Rural landowners make $222 million per year renting their land for wind turbines. 

The solar energy industry added more than 30,000 jobs last year, employing more than 200,000 people. 

A group of Republican and Democratic governors focused on these and other economic points in a letter to President Donald Trump on Monday, urging the Republican climate skeptic to support wind and solar power. 

President Trump's support for fossil fuels and his threat to pull out of the Paris climate agreement have raised questions about the future of renewable energy in the United States. 

But experts say the jobs created by the rapidly growing industry could go to China if the United States pulls back from climate action. 

Spinning wind into gold

Ohio seems like an unlikely place to find strong support for wind power. It ranks just 26th in megawatts of installed capacity. 

"[Ohioans] look around and see very few wind turbines and say, 'There's not much wind business in the U.S.,'" says sales VP Doug Herr at turbine part maker AeroTorque. "But what they don't realize is, there's companies making gears, there's companies making specialized clutches like us." 

In fact, Ohio has more companies in the wind power industry than any other state. 

And demand for those companies' products is growing. 

Utilities added more renewable energy generation than fossil fuels in four of the last five years. Wind industry jobs grew 20 percent in 2015, to more than 88,000, according to the American Wind Energy Association.

"When you talk about the growth of renewables and particularly the growth of wind, it's going to drive domestic manufacturing jobs," Herr says. "And that's gold." 

China first 

President Trump's "America First Energy Plan" explicitly backs oil, gas and coal. It makes no mention of renewables.

The bipartisan group of governors urged him to keep supporting U.S. renewables research and development, or else "we will cede leadership in these critical technologies to other nations that have demonstrated ongoing high priority commitments to these technologies, such as China." 

Herr agrees. 

"If we don't step up and lead and move into the future on this, these jobs are moving to China. These jobs are moving to India. They already have." 

Five of the top 10 wind turbine makers and five of the top six solar panel companies are Chinese, according to a report by the Institute for Energy Economics and Financial Analysis.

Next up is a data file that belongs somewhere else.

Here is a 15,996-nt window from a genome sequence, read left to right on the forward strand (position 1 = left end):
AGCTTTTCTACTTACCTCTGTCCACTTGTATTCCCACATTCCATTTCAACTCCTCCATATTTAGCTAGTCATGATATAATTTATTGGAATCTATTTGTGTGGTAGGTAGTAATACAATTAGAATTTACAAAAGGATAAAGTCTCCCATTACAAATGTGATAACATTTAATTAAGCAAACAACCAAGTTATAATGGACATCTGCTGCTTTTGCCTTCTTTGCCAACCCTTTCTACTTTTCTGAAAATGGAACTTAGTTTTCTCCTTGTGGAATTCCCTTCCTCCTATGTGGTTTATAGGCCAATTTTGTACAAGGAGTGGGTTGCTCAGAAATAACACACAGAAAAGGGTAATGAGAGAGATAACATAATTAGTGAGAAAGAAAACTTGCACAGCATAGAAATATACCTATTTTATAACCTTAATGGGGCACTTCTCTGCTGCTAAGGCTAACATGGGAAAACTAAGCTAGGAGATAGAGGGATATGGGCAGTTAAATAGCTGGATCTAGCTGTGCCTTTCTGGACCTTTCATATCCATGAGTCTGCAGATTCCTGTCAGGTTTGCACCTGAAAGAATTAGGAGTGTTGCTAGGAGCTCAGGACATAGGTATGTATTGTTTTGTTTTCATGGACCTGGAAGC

The Chinese renewable energy industry has blossomed with solid backing from the government. 

"China has been the largest investor in clean energy for the last few years," says China expert Ranping Song with the World Resources Institute. In 2015, China invested $100 billion in renewables, more than twice what the United States did. Beijing has announced plans to pour more than $360 billion into clean energy through 2020, which it says will create 13 million jobs.

The Chinese government has three solid motivations to pursue clean energy, Song says. Energy security is one. 

The second is the potential to dominate a growing industry. "China actually sees really good global opportunities to export this green technology, because every country will want to have them," Song says. 

The government's plan to tackle toxic air pollution is a third, he adds. "If China wants to clean up its environment, then they will need to replace existing, polluting power from coal power plants with more clean, renewable sources like solar and wind." 

"For China, it's very clear. The government is all behind this agenda," Song says. 

Not backing away 

When the United States elected a climate doubter as president, some observers thought that Beijing would back away from action on climate change. 

"What we're seeing is exactly the opposite," says Paula Caballero, global director of the World Resources Institute's climate program. "Right after the election there was very strong messaging from China about the importance of (the Paris climate agreement), about the fact that they were going to keep delivering on it." 

It's not clear that the United States will back away, either. 

Trump's pick for energy secretary, Rick Perry, was governor of Texas as the state became a global leader in wind power generation. 

Plus, the cost of wind power has fallen 41 percent since 2008. Solar is down 64 percent. They now compete with fossil fuels on price.

That's why Doug Herr is confident about the future. 

"It's going to come down to economics around the world. And whether or not you're a believer or not a believer in global warming, the economics (of renewables) wins."